Coheed and Cambria – KOKO, London, 18/06/17

Coheed and Cambria Koko poster

Dinosaur Pile-Up struggled to impress. Despite being a band for a decade, hardly anyone in the room was familiar with them, and they won’t have gained fans with their opening set. Their thirty minute stage time dragged: it was endlessly mediocre, verging on disastrous.

After briefly popping in to their set at Download festival last weekend, I knew what to expect. Something has gone terribly wrong in Dinosaur Pile-Up’s live shows. Vocalist Matt Bigland is failing to hit the high notes, and is having even more difficulty interacting with the crowd. Briefly asking if anyone had seen them before, he seemed almost mocking when he said, “Ooh, so like, eight people?”. He can’t have been surprised, because this show sold out long before the support announcement.

With more sound issues than I could count, members of the audience were visibly flinching throughout their set. The screeching feedback, the indecipherable vocal: it was a relief when Dinosaur Pile-Up’s set was coming to a close.

Sadly, their final song was the absolutely aggravating ’11:11′. Not many songs make me furious, but not many are this mind-numbingly repetitive. Crooning, “I told you once, I told you twice, I swear I must have said a thousand times,” Matt proves that by yelling, “ELEVEN ELEVEN” EIGHTEEN BLOODY TIMES during the four minute track. Can you see why I wanted it to just END?! This might be my least favourite song of all time, and that’s an achievement!

Support bands need to stand out, especially when they’re competing against legends like Coheed and Cambria. Sadly, Dinosaur Pile-Up were utterly forgettable (if a little rage-inducing…).


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Coheed and Cambria

Coheed and Cambria have one of the most loyal fanbases in the world, which isn’t a surprise. In their twenty years as a band, they’ve released eight full-length albums and they’ve told an utterly compelling story in The Amory Wars.

When tickets went on sale for this Neverender celebration of ‘Good Apollo, I’m Burning Star IV’, they sold out within two hours. A second date was added due to popular demand (taking place tonight and currently still on sale – don’t miss out!) because this seminal album is a fan favourite. I’m a huge Coheed and Cambria fan, but this was my first time seeing them at a headline show. Their set at Reading festival last year impressed me, but it was obvious that the atmosphere at this show was going to be electric.

The artwork for Coheed and Cambria's Good Apollo, I'm Burning Star IV

Opener ‘Keeping the Blade’ piped through the speakers, and from the first note the audience started chanting for the band, unable to contain their excitement. Everyone began singing along with the orchestral track, mimicking the instruments and not letting the lack of lyrics stand in their way. As soon as it finished Claudio Sanchez, vocalist extraordinaire, took to the stage to perform acoustic track ‘Always & Never’. The beginning of the album is understated, which shouldn’t translate well to a live environment, but it added to the intimacy of the set.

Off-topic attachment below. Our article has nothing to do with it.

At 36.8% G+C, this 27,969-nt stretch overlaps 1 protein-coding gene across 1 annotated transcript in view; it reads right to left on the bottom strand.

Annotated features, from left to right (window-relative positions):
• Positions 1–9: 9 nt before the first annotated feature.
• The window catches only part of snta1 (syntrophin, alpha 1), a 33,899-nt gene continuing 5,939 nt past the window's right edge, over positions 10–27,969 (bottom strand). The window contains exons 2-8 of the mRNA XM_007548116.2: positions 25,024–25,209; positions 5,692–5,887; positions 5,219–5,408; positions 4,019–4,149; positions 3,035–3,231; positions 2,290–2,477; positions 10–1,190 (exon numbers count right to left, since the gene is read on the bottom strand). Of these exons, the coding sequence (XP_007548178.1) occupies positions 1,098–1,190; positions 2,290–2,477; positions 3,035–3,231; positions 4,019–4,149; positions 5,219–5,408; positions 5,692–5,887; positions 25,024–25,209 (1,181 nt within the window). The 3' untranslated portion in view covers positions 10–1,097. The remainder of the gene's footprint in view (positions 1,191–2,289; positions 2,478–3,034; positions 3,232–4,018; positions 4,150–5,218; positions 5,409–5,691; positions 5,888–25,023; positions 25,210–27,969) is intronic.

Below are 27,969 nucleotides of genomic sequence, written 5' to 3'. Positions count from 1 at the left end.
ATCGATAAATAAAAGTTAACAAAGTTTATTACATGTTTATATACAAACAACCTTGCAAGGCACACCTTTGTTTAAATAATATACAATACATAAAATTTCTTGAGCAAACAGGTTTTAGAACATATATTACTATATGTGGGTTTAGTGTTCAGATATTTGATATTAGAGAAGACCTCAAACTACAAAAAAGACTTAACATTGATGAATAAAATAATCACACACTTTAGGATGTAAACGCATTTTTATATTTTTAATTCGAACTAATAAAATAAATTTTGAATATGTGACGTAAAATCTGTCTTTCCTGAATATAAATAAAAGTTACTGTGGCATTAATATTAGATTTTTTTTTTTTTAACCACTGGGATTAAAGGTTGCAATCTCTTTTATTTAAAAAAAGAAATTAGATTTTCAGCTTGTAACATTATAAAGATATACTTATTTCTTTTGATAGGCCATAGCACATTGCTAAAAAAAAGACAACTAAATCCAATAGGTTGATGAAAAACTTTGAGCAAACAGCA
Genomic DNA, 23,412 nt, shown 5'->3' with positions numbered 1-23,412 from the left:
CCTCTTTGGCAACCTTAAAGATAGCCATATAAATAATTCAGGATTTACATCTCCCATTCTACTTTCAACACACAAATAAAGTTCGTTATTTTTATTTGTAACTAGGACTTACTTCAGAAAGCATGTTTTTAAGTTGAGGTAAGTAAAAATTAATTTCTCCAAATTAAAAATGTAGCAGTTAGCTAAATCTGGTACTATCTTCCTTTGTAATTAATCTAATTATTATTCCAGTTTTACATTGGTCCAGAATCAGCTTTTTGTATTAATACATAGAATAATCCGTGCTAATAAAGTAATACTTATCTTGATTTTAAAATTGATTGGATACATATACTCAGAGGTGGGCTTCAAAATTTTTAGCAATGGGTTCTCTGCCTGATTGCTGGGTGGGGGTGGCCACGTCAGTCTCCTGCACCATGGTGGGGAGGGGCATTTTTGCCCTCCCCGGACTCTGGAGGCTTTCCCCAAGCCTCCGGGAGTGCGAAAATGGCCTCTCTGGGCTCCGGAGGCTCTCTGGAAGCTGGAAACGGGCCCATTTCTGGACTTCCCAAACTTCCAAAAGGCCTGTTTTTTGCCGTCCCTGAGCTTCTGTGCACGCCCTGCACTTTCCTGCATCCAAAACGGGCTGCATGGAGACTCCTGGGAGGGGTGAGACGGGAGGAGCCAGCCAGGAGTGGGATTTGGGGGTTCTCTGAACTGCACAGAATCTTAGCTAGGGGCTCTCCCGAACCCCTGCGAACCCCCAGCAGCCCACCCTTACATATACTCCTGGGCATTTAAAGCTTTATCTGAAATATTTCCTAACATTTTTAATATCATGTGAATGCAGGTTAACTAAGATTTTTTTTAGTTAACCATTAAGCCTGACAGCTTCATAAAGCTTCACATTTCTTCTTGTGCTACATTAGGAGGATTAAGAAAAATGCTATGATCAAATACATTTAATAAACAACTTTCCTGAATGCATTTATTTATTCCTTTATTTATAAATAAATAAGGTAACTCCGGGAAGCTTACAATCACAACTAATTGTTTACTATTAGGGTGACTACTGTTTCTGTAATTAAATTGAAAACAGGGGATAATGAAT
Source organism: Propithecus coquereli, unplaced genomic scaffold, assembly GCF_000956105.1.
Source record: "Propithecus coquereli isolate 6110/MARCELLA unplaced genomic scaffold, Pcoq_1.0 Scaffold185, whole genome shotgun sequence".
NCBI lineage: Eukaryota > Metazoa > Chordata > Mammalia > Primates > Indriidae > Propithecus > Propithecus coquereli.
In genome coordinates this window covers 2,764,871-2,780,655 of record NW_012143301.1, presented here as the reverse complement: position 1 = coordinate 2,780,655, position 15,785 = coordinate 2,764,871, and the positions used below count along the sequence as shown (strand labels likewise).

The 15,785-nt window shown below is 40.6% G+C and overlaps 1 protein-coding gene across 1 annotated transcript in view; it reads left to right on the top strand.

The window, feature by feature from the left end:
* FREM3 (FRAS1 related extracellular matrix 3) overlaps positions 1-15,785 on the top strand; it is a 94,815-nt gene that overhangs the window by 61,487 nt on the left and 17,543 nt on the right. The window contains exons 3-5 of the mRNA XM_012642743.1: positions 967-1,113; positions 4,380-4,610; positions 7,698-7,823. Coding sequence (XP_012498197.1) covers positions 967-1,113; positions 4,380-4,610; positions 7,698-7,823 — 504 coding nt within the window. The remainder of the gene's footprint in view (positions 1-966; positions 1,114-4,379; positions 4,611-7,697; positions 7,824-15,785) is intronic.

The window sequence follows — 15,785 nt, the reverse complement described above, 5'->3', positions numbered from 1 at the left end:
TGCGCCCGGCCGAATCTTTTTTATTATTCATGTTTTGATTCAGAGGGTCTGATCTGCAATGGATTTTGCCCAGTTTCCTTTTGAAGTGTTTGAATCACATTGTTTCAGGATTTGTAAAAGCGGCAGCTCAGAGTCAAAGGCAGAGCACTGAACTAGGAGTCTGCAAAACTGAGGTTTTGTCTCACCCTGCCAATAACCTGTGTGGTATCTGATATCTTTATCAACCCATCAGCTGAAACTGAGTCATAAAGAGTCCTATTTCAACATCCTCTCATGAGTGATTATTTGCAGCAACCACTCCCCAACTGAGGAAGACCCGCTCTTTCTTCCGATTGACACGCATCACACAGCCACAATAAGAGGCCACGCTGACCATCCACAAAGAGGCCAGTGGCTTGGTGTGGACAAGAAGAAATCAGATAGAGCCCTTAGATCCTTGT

Bursting into the frenetic ‘Welcome Home’, the energy rose dramatically when the crowd saw Claudio with that signature double-headed guitar. Switching instruments at the start of ‘Ten Speed (of God’s Blood and Burial)’, the fearless frontman had played as many guitars as songs, perfectly demonstrating his musical mastery. Speeding through the set, ‘Crossing the Frame’, ‘Apollo I: The Writing Writer’ and ‘Once Upon Your Dead Body’ raised the temperature in the room to an unbearable level, as the fans couldn’t stop dancing and screaming every single word.

The only time the set slowed down was during melancholy love song ‘Wake Up’. This was the song that made me fall in love with Coheed and Cambria in the first place, because it’s beautifully written (both musically and lyrically) and embodies the story of Coheed and Cambria that the band are trying to tell. Claudio was smiling widely throughout the set, impressed by the crowd’s reaction, but he looked happiest during this song, even dancing when the lights went out and the band had a brief break before ‘The Suffering’.

Taking the time to restrain his mane before the band played the four parts of The Wishing Well, it was a sign that the end was near. Yes, it was exciting to hear the album in full, but the time went far too quickly. It’s been a long time since I’ve listened to the album religiously, but I found myself swept away by the destructive riffs, transported to the world that they’ve so painstakingly crafted.

After performing the final track of the album, the New York quartet returned to the stage to play a three song encore. While struggling to unleash his hair, Claudio shared that the band are going to go into hibernation for a little while. Understandably, this comment was heavily booed. “I didn’t say hiatus, I said hibernation!” he insisted. “Look at us. We’re bears. We sleep for the summer.” It was refreshing to hear a mixture of material, but I’m definitely going to see another Coheed and Cambria headline show in the future: their style has fluctuated wildly across their eight releases, so I can imagine their typical setlists are far more varied and even more compelling.


Keeping the Blade
Always & Never
Welcome Home
Ten Speed (of God’s Blood and Burial)
Crossing the Frame
Apollo I: The Writing Writer
Once Upon Your Dead Body
Wake Up
The Suffering
The Lying Lies & Dirty Secrets of Miss Erica Court
Mother May I
The Willing Well I: Fuel For the Feeding End
The Willing Well II: From Fear Through the Eyes of Madness
The Willing Well III: Apollo II: The Telling Truth
The Willing Well IV: The Final Cut

Delirium Trigger
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